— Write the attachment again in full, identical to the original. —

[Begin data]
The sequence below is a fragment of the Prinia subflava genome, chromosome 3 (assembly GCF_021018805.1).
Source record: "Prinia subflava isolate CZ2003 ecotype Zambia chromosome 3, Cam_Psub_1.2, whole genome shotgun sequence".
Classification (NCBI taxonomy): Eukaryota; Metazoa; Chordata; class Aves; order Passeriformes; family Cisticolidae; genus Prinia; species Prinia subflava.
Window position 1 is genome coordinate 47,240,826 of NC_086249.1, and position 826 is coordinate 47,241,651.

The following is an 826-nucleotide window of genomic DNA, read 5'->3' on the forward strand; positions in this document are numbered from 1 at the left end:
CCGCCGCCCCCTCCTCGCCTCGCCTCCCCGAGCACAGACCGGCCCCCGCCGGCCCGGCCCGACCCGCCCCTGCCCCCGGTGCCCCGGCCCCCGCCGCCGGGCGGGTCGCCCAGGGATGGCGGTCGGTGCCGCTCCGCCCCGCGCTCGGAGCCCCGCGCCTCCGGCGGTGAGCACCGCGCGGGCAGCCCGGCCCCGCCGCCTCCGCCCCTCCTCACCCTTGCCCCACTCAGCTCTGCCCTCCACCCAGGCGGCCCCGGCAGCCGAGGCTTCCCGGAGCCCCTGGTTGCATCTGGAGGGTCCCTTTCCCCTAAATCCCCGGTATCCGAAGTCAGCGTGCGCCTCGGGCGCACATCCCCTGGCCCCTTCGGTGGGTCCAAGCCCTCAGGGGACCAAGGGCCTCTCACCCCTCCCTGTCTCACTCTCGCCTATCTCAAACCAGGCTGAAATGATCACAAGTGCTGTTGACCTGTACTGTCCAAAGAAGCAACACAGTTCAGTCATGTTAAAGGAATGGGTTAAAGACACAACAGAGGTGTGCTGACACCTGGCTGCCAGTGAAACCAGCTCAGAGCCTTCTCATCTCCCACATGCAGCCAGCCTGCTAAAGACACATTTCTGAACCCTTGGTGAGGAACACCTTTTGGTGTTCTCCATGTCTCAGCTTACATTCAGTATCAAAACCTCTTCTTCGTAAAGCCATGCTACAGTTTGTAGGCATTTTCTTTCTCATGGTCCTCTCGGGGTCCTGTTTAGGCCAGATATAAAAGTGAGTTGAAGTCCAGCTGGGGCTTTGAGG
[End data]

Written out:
The sequence below is a fragment of the Prinia subflava genome, chromosome 3 (assembly GCF_021018805.1).
Source record: "Prinia subflava isolate CZ2003 ecotype Zambia chromosome 3, Cam_Psub_1.2, whole genome shotgun sequence".
Classification (NCBI taxonomy): Eukaryota; Metazoa; Chordata; class Aves; order Passeriformes; family Cisticolidae; genus Prinia; species Prinia subflava.
Window position 1 is genome coordinate 47,240,826 of NC_086249.1, and position 826 is coordinate 47,241,651.

The following is an 826-nucleotide window of genomic DNA, read 5'->3' on the forward strand; positions in this document are numbered from 1 at the left end:
CCGCCGCCCCCTCCTCGCCTCGCCTCCCCGAGCACAGACCGGCCCCCGCCGGCCCGGCCCGACCCGCCCCTGCCCCCGGTGCCCCGGCCCCCGCCGCCGGGCGGGTCGCCCAGGGATGGCGGTCGGTGCCGCTCCGCCCCGCGCTCGGAGCCCCGCGCCTCCGGCGGTGAGCACCGCGCGGGCAGCCCGGCCCCGCCGCCTCCGCCCCTCCTCACCCTTGCCCCACTCAGCTCTGCCCTCCACCCAGGCGGCCCCGGCAGCCGAGGCTTCCCGGAGCCCCTGGTTGCATCTGGAGGGTCCCTTTCCCCTAAATCCCCGGTATCCGAAGTCAGCGTGCGCCTCGGGCGCACATCCCCTGGCCCCTTCGGTGGGTCCAAGCCCTCAGGGGACCAAGGGCCTCTCACCCCTCCCTGTCTCACTCTCGCCTATCTCAAACCAGGCTGAAATGATCACAAGTGCTGTTGACCTGTACTGTCCAAAGAAGCAACACAGTTCAGTCATGTTAAAGGAATGGGTTAAAGACACAACAGAGGTGTGCTGACACCTGGCTGCCAGTGAAACCAGCTCAGAGCCTTCTCATCTCCCACATGCAGCCAGCCTGCTAAAGACACATTTCTGAACCCTTGGTGAGGAACACCTTTTGGTGTTCTCCATGTCTCAGCTTACATTCAGTATCAAAACCTCTTCTTCGTAAAGCCATGCTACAGTTTGTAGGCATTTTCTTTCTCATGGTCCTCTCGGGGTCCTGTTTAGGCCAGATATAAAAGTGAGTTGAAGTCCAGCTGGGGCTTTGAGG